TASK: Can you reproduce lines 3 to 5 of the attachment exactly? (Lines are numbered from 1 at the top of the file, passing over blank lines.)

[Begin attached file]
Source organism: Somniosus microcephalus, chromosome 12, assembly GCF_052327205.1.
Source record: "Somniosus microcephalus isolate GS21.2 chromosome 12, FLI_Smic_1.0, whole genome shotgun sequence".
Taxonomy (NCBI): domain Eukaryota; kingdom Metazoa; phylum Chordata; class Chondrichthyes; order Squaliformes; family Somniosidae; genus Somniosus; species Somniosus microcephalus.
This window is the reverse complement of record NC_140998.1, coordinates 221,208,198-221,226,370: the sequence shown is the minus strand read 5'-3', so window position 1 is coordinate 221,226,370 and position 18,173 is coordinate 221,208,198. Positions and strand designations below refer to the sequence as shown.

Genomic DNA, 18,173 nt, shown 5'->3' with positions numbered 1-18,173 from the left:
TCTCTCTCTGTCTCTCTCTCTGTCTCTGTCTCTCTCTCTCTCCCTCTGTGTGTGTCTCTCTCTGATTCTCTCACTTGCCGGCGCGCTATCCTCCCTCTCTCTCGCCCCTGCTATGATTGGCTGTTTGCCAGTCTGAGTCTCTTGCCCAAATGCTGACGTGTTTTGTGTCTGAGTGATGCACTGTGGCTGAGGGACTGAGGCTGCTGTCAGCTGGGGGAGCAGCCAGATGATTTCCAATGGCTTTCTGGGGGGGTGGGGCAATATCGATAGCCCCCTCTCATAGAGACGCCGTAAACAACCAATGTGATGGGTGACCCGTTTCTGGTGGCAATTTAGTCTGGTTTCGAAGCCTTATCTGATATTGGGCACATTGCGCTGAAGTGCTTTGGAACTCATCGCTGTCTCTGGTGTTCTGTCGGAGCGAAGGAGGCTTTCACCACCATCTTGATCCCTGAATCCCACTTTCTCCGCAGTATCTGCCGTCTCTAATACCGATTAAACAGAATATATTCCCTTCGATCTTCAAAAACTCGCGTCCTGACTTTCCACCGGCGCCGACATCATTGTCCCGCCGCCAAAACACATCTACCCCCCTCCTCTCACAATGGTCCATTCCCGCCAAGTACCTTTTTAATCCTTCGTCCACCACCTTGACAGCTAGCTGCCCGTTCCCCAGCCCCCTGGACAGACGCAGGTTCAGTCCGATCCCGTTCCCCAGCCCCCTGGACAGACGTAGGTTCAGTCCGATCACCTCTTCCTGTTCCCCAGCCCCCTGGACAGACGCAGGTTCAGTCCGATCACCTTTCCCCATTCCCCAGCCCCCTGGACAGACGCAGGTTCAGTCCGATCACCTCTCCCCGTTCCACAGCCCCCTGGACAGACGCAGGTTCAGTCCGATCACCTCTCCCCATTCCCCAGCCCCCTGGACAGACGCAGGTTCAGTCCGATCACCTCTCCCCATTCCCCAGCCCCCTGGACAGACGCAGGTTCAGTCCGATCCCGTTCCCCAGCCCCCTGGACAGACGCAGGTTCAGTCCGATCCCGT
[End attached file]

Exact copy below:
Taxonomy (NCBI): domain Eukaryota; kingdom Metazoa; phylum Chordata; class Chondrichthyes; order Squaliformes; family Somniosidae; genus Somniosus; species Somniosus microcephalus.
This window is the reverse complement of record NC_140998.1, coordinates 221,208,198-221,226,370: the sequence shown is the minus strand read 5'-3', so window position 1 is coordinate 221,226,370 and position 18,173 is coordinate 221,208,198. Positions and strand designations below refer to the sequence as shown.

Genomic DNA, 18,173 nt, shown 5'->3' with positions numbered 1-18,173 from the left: